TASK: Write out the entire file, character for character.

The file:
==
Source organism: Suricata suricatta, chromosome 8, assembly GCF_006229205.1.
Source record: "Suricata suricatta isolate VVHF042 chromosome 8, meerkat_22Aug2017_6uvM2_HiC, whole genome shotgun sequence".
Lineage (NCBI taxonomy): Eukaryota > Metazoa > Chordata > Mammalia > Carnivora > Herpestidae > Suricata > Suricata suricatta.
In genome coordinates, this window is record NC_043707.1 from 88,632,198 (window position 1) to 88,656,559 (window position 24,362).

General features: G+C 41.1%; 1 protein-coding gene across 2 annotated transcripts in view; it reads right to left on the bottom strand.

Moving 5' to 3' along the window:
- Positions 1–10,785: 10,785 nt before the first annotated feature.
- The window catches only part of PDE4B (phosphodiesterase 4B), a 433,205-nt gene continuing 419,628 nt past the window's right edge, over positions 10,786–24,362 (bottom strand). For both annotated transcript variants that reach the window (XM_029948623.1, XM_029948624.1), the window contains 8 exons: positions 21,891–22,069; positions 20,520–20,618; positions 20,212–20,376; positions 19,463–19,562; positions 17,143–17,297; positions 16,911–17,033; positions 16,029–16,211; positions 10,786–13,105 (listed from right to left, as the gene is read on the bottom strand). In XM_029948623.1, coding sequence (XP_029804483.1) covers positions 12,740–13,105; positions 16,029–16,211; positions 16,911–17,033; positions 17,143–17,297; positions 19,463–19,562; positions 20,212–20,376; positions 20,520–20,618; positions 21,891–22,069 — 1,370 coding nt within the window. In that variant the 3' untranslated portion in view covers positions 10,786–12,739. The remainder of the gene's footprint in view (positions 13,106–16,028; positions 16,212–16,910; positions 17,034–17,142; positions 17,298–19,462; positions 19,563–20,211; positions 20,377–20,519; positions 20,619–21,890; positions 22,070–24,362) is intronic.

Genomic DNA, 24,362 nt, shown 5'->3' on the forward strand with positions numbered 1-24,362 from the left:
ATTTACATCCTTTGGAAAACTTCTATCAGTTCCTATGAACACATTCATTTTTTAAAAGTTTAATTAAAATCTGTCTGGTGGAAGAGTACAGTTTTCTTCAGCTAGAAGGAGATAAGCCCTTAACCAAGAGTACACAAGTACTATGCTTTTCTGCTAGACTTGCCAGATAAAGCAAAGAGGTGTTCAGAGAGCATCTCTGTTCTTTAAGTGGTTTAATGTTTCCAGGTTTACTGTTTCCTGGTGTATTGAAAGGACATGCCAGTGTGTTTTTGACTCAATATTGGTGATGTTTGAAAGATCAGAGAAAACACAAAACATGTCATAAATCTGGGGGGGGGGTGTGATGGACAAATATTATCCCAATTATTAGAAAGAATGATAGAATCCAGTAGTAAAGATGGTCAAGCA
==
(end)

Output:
Source organism: Suricata suricatta, chromosome 8, assembly GCF_006229205.1.
Source record: "Suricata suricatta isolate VVHF042 chromosome 8, meerkat_22Aug2017_6uvM2_HiC, whole genome shotgun sequence".
Lineage (NCBI taxonomy): Eukaryota > Metazoa > Chordata > Mammalia > Carnivora > Herpestidae > Suricata > Suricata suricatta.
In genome coordinates, this window is record NC_043707.1 from 88,632,198 (window position 1) to 88,656,559 (window position 24,362).

General features: G+C 41.1%; 1 protein-coding gene across 2 annotated transcripts in view; it reads right to left on the bottom strand.

Moving 5' to 3' along the window:
- Positions 1–10,785: 10,785 nt before the first annotated feature.
- The window catches only part of PDE4B (phosphodiesterase 4B), a 433,205-nt gene continuing 419,628 nt past the window's right edge, over positions 10,786–24,362 (bottom strand). For both annotated transcript variants that reach the window (XM_029948623.1, XM_029948624.1), the window contains 8 exons: positions 21,891–22,069; positions 20,520–20,618; positions 20,212–20,376; positions 19,463–19,562; positions 17,143–17,297; positions 16,911–17,033; positions 16,029–16,211; positions 10,786–13,105 (listed from right to left, as the gene is read on the bottom strand). In XM_029948623.1, coding sequence (XP_029804483.1) covers positions 12,740–13,105; positions 16,029–16,211; positions 16,911–17,033; positions 17,143–17,297; positions 19,463–19,562; positions 20,212–20,376; positions 20,520–20,618; positions 21,891–22,069 — 1,370 coding nt within the window. In that variant the 3' untranslated portion in view covers positions 10,786–12,739. The remainder of the gene's footprint in view (positions 13,106–16,028; positions 16,212–16,910; positions 17,034–17,142; positions 17,298–19,462; positions 19,563–20,211; positions 20,377–20,519; positions 20,619–21,890; positions 22,070–24,362) is intronic.

Genomic DNA, 24,362 nt, shown 5'->3' on the forward strand with positions numbered 1-24,362 from the left:
ATTTACATCCTTTGGAAAACTTCTATCAGTTCCTATGAACACATTCATTTTTTAAAAGTTTAATTAAAATCTGTCTGGTGGAAGAGTACAGTTTTCTTCAGCTAGAAGGAGATAAGCCCTTAACCAAGAGTACACAAGTACTATGCTTTTCTGCTAGACTTGCCAGATAAAGCAAAGAGGTGTTCAGAGAGCATCTCTGTTCTTTAAGTGGTTTAATGTTTCCAGGTTTACTGTTTCCTGGTGTATTGAAAGGACATGCCAGTGTGTTTTTGACTCAATATTGGTGATGTTTGAAAGATCAGAGAAAACACAAAACATGTCATAAATCTGGGGGGGGGGTGTGATGGACAAATATTATCCCAATTATTAGAAAGAATGATAGAATCCAGTAGTAAAGATGGTCAAGCA